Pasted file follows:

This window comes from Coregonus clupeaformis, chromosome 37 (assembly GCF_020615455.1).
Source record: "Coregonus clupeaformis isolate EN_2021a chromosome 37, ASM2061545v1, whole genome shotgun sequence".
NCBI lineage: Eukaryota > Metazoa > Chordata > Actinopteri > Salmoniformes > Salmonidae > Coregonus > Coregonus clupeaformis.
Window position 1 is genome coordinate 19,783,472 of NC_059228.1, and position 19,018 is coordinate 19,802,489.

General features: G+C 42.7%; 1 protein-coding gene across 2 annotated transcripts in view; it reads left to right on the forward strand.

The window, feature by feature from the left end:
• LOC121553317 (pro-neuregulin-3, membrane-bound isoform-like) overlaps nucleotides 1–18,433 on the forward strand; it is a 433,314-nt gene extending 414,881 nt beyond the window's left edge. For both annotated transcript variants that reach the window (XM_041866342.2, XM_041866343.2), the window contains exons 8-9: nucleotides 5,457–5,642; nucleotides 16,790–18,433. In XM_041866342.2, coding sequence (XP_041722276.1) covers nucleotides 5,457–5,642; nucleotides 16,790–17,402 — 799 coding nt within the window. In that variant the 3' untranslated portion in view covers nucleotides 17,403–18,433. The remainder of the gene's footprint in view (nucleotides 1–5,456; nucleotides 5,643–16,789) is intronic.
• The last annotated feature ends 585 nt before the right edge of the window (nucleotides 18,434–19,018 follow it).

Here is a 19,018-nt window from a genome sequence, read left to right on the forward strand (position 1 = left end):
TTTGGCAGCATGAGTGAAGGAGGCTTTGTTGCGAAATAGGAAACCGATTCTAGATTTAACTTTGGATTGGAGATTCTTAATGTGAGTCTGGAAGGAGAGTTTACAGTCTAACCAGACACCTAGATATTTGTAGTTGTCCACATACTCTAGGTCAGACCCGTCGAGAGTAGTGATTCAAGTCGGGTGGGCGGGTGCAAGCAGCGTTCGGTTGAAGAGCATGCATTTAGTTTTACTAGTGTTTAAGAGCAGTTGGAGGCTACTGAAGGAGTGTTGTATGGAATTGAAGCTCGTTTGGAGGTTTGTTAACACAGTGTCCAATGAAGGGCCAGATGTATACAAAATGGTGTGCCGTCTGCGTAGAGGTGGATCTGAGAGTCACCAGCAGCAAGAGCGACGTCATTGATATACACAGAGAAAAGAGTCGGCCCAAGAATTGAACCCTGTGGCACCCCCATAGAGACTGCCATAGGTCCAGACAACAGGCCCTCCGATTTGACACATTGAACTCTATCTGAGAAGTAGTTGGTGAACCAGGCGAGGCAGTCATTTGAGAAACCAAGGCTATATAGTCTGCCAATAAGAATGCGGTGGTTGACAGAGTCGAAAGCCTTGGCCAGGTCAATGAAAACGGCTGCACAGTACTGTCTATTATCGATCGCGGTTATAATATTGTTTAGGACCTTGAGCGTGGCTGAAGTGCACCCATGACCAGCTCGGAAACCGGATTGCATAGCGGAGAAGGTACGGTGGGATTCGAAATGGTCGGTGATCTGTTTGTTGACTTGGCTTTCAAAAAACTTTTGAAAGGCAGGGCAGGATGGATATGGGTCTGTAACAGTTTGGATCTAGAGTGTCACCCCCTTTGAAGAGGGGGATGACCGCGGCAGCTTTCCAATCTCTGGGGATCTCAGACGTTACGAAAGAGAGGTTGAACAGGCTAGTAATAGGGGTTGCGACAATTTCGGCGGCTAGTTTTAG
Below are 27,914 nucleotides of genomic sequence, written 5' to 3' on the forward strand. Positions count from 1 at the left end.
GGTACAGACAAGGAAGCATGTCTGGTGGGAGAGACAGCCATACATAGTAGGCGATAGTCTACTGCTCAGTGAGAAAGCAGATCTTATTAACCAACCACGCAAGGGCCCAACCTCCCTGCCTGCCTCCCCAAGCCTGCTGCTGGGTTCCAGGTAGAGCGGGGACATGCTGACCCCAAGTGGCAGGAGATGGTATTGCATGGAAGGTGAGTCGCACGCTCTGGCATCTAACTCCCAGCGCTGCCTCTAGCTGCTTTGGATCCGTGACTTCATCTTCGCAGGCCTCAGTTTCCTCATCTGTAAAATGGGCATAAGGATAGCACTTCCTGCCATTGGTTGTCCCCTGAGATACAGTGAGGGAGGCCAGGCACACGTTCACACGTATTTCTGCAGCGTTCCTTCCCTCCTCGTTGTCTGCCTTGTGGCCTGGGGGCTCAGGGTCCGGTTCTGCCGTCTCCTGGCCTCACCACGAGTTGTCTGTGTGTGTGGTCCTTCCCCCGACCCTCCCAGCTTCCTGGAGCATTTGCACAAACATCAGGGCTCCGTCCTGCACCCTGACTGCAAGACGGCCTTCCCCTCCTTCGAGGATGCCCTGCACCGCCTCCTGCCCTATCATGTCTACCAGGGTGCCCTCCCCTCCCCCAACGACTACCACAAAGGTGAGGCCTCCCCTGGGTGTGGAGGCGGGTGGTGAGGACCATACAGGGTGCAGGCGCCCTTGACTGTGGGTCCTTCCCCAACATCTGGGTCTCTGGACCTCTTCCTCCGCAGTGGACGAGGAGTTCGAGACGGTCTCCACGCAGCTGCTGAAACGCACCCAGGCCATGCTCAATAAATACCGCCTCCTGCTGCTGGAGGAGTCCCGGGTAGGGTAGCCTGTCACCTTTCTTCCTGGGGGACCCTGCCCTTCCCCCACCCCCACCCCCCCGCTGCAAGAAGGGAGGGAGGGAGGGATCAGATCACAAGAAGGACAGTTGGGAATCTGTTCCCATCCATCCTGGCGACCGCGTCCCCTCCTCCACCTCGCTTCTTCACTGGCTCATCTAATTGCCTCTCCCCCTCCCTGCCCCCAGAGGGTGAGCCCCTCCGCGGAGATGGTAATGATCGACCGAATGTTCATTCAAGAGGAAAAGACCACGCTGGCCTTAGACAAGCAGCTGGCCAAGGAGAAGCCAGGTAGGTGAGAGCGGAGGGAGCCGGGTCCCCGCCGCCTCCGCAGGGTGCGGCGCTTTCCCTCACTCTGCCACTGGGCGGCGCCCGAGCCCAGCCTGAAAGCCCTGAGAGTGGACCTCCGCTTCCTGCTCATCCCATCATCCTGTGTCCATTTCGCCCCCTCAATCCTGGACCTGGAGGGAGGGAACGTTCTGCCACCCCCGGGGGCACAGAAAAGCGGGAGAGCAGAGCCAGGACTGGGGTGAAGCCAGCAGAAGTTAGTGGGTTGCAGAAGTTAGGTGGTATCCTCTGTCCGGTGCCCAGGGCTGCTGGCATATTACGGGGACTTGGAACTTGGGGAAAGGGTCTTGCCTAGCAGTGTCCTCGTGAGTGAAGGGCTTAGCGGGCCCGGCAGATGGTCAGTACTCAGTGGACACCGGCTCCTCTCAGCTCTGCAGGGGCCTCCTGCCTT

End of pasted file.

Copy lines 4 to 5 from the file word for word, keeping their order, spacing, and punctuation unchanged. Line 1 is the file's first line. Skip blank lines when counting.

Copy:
Window position 1 is genome coordinate 19,783,472 of NC_059228.1, and position 19,018 is coordinate 19,802,489.

General features: G+C 42.7%; 1 protein-coding gene across 2 annotated transcripts in view; it reads left to right on the forward strand.